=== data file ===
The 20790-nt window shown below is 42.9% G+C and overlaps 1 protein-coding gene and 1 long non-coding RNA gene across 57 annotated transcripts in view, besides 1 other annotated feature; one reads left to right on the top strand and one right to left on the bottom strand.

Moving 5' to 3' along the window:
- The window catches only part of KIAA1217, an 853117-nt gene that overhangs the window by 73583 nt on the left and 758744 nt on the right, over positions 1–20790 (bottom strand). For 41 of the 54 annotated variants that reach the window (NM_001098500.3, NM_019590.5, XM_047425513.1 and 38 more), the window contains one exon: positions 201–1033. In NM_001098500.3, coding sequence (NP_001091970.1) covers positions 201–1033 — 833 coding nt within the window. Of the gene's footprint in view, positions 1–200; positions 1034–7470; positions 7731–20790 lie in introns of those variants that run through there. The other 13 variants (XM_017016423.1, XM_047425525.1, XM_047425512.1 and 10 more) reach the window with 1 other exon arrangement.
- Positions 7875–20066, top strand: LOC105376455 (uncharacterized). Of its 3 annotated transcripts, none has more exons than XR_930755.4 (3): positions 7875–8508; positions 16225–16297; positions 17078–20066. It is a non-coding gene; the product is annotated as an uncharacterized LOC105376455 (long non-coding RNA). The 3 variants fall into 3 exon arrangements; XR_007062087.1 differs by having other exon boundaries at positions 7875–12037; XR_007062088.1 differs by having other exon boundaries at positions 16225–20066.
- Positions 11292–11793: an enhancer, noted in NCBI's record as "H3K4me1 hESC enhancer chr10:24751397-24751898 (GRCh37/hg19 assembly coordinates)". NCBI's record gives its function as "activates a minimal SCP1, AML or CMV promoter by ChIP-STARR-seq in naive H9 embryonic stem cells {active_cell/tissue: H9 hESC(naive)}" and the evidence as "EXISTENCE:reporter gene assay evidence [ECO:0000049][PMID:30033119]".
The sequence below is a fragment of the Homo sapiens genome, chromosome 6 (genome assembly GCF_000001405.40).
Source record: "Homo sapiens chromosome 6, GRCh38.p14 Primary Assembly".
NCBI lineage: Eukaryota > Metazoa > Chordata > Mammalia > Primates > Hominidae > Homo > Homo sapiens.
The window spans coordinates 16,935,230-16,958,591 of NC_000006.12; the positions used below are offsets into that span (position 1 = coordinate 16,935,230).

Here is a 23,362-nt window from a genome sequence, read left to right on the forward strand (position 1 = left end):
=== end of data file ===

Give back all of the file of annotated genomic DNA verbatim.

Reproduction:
The 20790-nt window shown below is 42.9% G+C and overlaps 1 protein-coding gene and 1 long non-coding RNA gene across 57 annotated transcripts in view, besides 1 other annotated feature; one reads left to right on the top strand and one right to left on the bottom strand.

Moving 5' to 3' along the window:
- The window catches only part of KIAA1217, an 853117-nt gene that overhangs the window by 73583 nt on the left and 758744 nt on the right, over positions 1–20790 (bottom strand). For 41 of the 54 annotated variants that reach the window (NM_001098500.3, NM_019590.5, XM_047425513.1 and 38 more), the window contains one exon: positions 201–1033. In NM_001098500.3, coding sequence (NP_001091970.1) covers positions 201–1033 — 833 coding nt within the window. Of the gene's footprint in view, positions 1–200; positions 1034–7470; positions 7731–20790 lie in introns of those variants that run through there. The other 13 variants (XM_017016423.1, XM_047425525.1, XM_047425512.1 and 10 more) reach the window with 1 other exon arrangement.
- Positions 7875–20066, top strand: LOC105376455 (uncharacterized). Of its 3 annotated transcripts, none has more exons than XR_930755.4 (3): positions 7875–8508; positions 16225–16297; positions 17078–20066. It is a non-coding gene; the product is annotated as an uncharacterized LOC105376455 (long non-coding RNA). The 3 variants fall into 3 exon arrangements; XR_007062087.1 differs by having other exon boundaries at positions 7875–12037; XR_007062088.1 differs by having other exon boundaries at positions 16225–20066.
- Positions 11292–11793: an enhancer, noted in NCBI's record as "H3K4me1 hESC enhancer chr10:24751397-24751898 (GRCh37/hg19 assembly coordinates)". NCBI's record gives its function as "activates a minimal SCP1, AML or CMV promoter by ChIP-STARR-seq in naive H9 embryonic stem cells {active_cell/tissue: H9 hESC(naive)}" and the evidence as "EXISTENCE:reporter gene assay evidence [ECO:0000049][PMID:30033119]".
The sequence below is a fragment of the Homo sapiens genome, chromosome 6 (genome assembly GCF_000001405.40).
Source record: "Homo sapiens chromosome 6, GRCh38.p14 Primary Assembly".
NCBI lineage: Eukaryota > Metazoa > Chordata > Mammalia > Primates > Hominidae > Homo > Homo sapiens.
The window spans coordinates 16,935,230-16,958,591 of NC_000006.12; the positions used below are offsets into that span (position 1 = coordinate 16,935,230).

Here is a 23,362-nt window from a genome sequence, read left to right on the forward strand (position 1 = left end):